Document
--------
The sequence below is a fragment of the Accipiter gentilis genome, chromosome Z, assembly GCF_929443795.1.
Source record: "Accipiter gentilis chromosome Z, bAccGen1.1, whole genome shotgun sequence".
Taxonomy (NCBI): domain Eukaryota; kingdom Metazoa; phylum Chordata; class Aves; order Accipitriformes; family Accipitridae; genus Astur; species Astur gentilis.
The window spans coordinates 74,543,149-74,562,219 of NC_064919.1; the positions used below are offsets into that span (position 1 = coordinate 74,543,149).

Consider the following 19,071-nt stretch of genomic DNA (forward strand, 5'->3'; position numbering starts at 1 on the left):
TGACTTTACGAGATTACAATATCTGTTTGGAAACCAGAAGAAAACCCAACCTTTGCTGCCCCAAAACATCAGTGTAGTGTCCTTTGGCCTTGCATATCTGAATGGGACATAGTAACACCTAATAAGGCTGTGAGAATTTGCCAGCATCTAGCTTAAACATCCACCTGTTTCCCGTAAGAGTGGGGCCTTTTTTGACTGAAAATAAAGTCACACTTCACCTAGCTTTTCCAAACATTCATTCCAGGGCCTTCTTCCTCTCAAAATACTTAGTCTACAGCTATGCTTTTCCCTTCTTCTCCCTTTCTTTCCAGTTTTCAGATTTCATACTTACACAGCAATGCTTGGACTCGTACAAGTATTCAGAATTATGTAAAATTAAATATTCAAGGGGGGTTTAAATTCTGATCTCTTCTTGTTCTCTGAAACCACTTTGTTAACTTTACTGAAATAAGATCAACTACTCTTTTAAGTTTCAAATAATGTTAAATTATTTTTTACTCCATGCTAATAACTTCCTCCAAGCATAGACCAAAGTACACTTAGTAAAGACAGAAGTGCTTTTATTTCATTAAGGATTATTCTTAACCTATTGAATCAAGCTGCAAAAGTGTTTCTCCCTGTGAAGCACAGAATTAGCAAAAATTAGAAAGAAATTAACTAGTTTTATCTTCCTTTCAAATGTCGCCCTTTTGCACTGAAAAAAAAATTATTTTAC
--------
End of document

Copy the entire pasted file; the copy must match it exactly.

The sequence below is a fragment of the Accipiter gentilis genome, chromosome Z, assembly GCF_929443795.1.
Source record: "Accipiter gentilis chromosome Z, bAccGen1.1, whole genome shotgun sequence".
Taxonomy (NCBI): domain Eukaryota; kingdom Metazoa; phylum Chordata; class Aves; order Accipitriformes; family Accipitridae; genus Astur; species Astur gentilis.
The window spans coordinates 74,543,149-74,562,219 of NC_064919.1; the positions used below are offsets into that span (position 1 = coordinate 74,543,149).

Consider the following 19,071-nt stretch of genomic DNA (forward strand, 5'->3'; position numbering starts at 1 on the left):
TGACTTTACGAGATTACAATATCTGTTTGGAAACCAGAAGAAAACCCAACCTTTGCTGCCCCAAAACATCAGTGTAGTGTCCTTTGGCCTTGCATATCTGAATGGGACATAGTAACACCTAATAAGGCTGTGAGAATTTGCCAGCATCTAGCTTAAACATCCACCTGTTTCCCGTAAGAGTGGGGCCTTTTTTGACTGAAAATAAAGTCACACTTCACCTAGCTTTTCCAAACATTCATTCCAGGGCCTTCTTCCTCTCAAAATACTTAGTCTACAGCTATGCTTTTCCCTTCTTCTCCCTTTCTTTCCAGTTTTCAGATTTCATACTTACACAGCAATGCTTGGACTCGTACAAGTATTCAGAATTATGTAAAATTAAATATTCAAGGGGGGTTTAAATTCTGATCTCTTCTTGTTCTCTGAAACCACTTTGTTAACTTTACTGAAATAAGATCAACTACTCTTTTAAGTTTCAAATAATGTTAAATTATTTTTTACTCCATGCTAATAACTTCCTCCAAGCATAGACCAAAGTACACTTAGTAAAGACAGAAGTGCTTTTATTTCATTAAGGATTATTCTTAACCTATTGAATCAAGCTGCAAAAGTGTTTCTCCCTGTGAAGCACAGAATTAGCAAAAATTAGAAAGAAATTAACTAGTTTTATCTTCCTTTCAAATGTCGCCCTTTTGCACTGAAAAAAAAATTATTTTAC